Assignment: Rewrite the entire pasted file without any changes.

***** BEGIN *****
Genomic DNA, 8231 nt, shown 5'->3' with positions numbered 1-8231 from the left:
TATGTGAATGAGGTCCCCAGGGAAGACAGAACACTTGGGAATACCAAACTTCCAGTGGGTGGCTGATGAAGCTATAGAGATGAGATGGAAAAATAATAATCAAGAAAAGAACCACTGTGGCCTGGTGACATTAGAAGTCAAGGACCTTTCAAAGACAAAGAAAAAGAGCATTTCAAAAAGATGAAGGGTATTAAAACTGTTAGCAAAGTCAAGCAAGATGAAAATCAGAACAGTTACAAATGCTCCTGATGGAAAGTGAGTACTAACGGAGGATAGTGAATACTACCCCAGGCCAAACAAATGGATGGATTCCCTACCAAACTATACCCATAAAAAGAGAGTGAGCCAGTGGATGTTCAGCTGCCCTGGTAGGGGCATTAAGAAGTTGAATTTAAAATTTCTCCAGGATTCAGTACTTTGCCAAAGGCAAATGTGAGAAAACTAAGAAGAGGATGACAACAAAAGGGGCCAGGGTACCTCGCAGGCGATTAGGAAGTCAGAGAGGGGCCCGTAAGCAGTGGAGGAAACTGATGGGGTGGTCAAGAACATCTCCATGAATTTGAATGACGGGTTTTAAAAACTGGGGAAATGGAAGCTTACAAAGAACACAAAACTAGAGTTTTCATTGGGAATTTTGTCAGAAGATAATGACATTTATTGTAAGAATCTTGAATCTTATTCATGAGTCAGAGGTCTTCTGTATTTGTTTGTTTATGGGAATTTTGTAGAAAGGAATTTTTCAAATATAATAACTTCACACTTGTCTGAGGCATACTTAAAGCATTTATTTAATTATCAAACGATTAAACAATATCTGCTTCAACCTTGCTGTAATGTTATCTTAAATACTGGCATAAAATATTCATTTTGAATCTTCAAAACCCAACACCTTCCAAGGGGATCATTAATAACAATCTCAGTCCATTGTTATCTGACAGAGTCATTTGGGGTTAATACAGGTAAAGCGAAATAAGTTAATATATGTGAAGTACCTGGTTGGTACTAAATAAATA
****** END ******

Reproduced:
Genomic DNA, 8231 nt, shown 5'->3' with positions numbered 1-8231 from the left:
TATGTGAATGAGGTCCCCAGGGAAGACAGAACACTTGGGAATACCAAACTTCCAGTGGGTGGCTGATGAAGCTATAGAGATGAGATGGAAAAATAATAATCAAGAAAAGAACCACTGTGGCCTGGTGACATTAGAAGTCAAGGACCTTTCAAAGACAAAGAAAAAGAGCATTTCAAAAAGATGAAGGGTATTAAAACTGTTAGCAAAGTCAAGCAAGATGAAAATCAGAACAGTTACAAATGCTCCTGATGGAAAGTGAGTACTAACGGAGGATAGTGAATACTACCCCAGGCCAAACAAATGGATGGATTCCCTACCAAACTATACCCATAAAAAGAGAGTGAGCCAGTGGATGTTCAGCTGCCCTGGTAGGGGCATTAAGAAGTTGAATTTAAAATTTCTCCAGGATTCAGTACTTTGCCAAAGGCAAATGTGAGAAAACTAAGAAGAGGATGACAACAAAAGGGGCCAGGGTACCTCGCAGGCGATTAGGAAGTCAGAGAGGGGCCCGTAAGCAGTGGAGGAAACTGATGGGGTGGTCAAGAACATCTCCATGAATTTGAATGACGGGTTTTAAAAACTGGGGAAATGGAAGCTTACAAAGAACACAAAACTAGAGTTTTCATTGGGAATTTTGTCAGAAGATAATGACATTTATTGTAAGAATCTTGAATCTTATTCATGAGTCAGAGGTCTTCTGTATTTGTTTGTTTATGGGAATTTTGTAGAAAGGAATTTTTCAAATATAATAACTTCACACTTGTCTGAGGCATACTTAAAGCATTTATTTAATTATCAAACGATTAAACAATATCTGCTTCAACCTTGCTGTAATGTTATCTTAAATACTGGCATAAAATATTCATTTTGAATCTTCAAAACCCAACACCTTCCAAGGGGATCATTAATAACAATCTCAGTCCATTGTTATCTGACAGAGTCATTTGGGGTTAATACAGGTAAAGCGAAATAAGTTAATATATGTGAAGTACCTGGTTGGTACTAAATAAATA